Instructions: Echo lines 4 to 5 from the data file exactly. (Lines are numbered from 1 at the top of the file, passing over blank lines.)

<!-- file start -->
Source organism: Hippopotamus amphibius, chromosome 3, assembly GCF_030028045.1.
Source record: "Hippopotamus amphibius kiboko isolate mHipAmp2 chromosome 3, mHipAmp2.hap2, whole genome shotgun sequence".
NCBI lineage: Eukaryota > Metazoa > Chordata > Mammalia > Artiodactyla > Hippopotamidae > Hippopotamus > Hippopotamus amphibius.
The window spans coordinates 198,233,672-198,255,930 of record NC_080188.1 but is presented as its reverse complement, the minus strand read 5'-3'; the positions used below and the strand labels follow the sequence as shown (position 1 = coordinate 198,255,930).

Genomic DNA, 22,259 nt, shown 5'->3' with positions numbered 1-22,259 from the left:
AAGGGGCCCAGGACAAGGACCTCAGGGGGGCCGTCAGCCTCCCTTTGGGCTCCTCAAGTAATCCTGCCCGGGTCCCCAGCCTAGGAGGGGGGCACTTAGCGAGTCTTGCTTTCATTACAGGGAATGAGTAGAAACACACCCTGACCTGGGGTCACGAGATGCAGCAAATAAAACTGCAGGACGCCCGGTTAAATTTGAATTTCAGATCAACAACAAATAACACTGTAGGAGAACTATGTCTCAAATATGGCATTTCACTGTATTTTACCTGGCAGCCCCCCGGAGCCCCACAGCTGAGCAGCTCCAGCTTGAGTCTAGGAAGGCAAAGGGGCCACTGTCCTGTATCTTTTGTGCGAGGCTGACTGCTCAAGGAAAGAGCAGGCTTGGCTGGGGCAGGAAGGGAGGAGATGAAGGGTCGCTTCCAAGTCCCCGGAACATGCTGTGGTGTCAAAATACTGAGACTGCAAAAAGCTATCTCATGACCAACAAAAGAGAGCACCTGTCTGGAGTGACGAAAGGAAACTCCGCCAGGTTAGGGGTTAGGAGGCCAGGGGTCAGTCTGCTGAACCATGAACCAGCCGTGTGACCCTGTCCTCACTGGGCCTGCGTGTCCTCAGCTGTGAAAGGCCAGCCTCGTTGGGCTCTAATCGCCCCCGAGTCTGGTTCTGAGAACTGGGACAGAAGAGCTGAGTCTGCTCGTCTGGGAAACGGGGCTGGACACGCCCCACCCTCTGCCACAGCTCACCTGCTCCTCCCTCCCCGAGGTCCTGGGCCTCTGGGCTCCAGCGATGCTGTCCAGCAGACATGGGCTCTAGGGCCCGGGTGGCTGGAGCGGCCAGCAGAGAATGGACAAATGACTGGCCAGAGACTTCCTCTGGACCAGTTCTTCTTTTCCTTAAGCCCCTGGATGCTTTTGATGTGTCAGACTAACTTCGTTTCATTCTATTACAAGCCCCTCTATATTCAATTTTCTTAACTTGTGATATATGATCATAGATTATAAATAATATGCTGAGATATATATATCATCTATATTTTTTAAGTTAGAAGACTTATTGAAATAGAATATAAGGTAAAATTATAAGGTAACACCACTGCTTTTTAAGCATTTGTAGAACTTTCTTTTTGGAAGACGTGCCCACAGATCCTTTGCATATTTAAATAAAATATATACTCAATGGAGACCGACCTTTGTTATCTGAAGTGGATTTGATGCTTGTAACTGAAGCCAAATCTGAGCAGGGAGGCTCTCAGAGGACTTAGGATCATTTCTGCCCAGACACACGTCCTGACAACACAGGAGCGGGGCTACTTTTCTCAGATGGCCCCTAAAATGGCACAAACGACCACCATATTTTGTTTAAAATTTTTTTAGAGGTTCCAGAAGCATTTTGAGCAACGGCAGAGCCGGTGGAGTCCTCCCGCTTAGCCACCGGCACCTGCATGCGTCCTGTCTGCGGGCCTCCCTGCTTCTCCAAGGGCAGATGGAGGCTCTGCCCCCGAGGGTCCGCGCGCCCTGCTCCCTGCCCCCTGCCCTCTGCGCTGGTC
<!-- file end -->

The window spans coordinates 198,233,672-198,255,930 of record NC_080188.1 but is presented as its reverse complement, the minus strand read 5'-3'; the positions used below and the strand labels follow the sequence as shown (position 1 = coordinate 198,255,930).

Genomic DNA, 22,259 nt, shown 5'->3' with positions numbered 1-22,259 from the left: